The number of Americans living in poverty increased for the first time in five years in 2020 as the coronavirus pandemic cost millions of Americans jobs and income, the U.S. Census Bureau said Tuesday.
But federal stimulus payments approved by Congress and the Trump administration helped keep more than 5 million Americans out of poverty, the bureau said.
Last year, 11.4 percent of Americans — or 37.2 million people — were living in poverty, a threshold that stands at $26,246 in yearly income for a family of four. That share was up 1 percent, or 3.3 million people, over the previous year.
The level of poverty in the United States might have been much worse except for federal intervention, according to another method of measuring those in poverty: the Supplemental Poverty Measure, which the bureau has used to include government programs that assist low-income families and individuals. That stood at 9.1 percent, 2.6 percentage points lower than in 2019.
The Supplemental Poverty Measure highlighted the influence of the first rounds of COVID-19 stimulus efforts in combatting poverty. The Census Bureau said those stimulus efforts kept 11.7 million people out of poverty, the most successful government program in keeping people above the poverty line with the exception of Social Security.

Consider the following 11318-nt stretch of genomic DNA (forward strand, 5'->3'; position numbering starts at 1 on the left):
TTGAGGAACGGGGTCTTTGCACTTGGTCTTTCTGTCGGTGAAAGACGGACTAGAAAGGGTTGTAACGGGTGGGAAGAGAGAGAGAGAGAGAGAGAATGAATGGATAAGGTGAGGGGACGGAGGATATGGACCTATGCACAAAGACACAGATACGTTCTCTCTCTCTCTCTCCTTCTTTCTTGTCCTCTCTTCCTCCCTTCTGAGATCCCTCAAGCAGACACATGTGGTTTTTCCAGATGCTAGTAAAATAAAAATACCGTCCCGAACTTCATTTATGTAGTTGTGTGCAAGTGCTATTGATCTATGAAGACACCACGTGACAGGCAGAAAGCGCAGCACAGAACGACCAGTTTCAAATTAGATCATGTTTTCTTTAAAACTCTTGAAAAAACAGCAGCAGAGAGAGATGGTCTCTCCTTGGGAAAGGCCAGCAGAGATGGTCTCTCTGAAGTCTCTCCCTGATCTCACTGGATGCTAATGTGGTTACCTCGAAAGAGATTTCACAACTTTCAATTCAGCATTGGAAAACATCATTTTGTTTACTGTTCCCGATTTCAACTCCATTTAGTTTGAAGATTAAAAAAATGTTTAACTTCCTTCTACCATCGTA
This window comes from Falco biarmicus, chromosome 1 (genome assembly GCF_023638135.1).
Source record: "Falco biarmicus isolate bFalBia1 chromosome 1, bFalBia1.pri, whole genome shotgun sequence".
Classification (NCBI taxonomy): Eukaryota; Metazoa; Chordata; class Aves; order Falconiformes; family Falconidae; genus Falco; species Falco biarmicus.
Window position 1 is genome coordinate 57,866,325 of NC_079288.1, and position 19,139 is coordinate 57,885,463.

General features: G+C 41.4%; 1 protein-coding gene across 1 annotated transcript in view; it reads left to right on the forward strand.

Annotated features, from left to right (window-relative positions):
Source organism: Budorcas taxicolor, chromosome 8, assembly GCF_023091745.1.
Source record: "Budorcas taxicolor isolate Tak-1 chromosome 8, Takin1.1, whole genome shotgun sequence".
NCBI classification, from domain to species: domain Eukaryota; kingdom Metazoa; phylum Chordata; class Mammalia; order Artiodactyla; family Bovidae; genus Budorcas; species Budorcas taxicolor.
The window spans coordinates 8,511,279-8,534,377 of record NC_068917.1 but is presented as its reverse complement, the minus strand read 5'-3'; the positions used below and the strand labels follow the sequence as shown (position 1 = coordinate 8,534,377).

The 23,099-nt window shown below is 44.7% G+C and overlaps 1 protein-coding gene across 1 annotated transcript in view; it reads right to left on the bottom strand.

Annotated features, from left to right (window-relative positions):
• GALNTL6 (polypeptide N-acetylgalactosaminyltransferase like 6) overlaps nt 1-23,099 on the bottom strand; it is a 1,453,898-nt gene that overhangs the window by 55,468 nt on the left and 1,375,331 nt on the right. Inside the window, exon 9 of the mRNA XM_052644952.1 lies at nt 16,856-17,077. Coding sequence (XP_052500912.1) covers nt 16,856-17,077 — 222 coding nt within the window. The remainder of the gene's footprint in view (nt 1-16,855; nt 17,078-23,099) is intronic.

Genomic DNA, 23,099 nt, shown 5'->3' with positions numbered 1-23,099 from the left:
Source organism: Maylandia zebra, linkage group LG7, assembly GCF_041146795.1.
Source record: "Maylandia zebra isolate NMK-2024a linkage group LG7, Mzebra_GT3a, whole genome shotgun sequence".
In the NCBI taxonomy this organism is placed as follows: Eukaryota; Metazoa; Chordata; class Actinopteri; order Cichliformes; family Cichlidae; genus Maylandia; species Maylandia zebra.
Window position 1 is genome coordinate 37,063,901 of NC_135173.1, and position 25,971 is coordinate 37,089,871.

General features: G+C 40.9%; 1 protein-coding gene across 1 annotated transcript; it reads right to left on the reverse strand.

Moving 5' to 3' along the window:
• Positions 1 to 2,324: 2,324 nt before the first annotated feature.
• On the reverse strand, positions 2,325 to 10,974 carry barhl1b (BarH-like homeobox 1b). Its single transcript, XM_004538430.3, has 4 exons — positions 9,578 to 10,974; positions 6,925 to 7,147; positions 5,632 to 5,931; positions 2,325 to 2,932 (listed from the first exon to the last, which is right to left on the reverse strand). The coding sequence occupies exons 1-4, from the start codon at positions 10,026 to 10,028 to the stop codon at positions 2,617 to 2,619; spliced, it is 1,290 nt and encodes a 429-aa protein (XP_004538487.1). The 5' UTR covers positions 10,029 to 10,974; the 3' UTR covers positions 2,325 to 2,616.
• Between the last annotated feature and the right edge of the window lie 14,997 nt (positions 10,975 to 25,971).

“I think this really shows the importance of the social safety net,” said Liana Fox, chief of the Poverty Statistics Branch in the Census Bureau’s Social, Economic and Housing Statistics Division.
Poverty rates rose most for non-Hispanic whites, to 8.1 percent, and Hispanic Americans, to 17 percent. The poverty rate among Black Americans stood at 19.5 percent, not a statistically significant difference from 2019.
The overall real median income for Americans stood at $67,521 last year, down 2.9 percent from the previous peak of $69,560 in 2019. Americans who are over 65 years old saw their incomes drop most substantially, at a 3.3 percent rate.
The statistics show the devastating impacts of the steep but brief recession last year that fell most heavily on those at the lowest end of the economic spectrum, as restaurants and retail stores shuttered and many went out of business altogether.
Among the millions who lost a job last year, 53.5 percent were making less than $34,000 a year, the Census Bureau said. That rate was substantially higher than the 2007-2009 recession, when just 35.4 percent of job losses were among those on the lowest economic rungs.
The coronavirus economic shock caused the steepest job loss since the Census Bureau began measuring yearly median income and employment rates in 1967.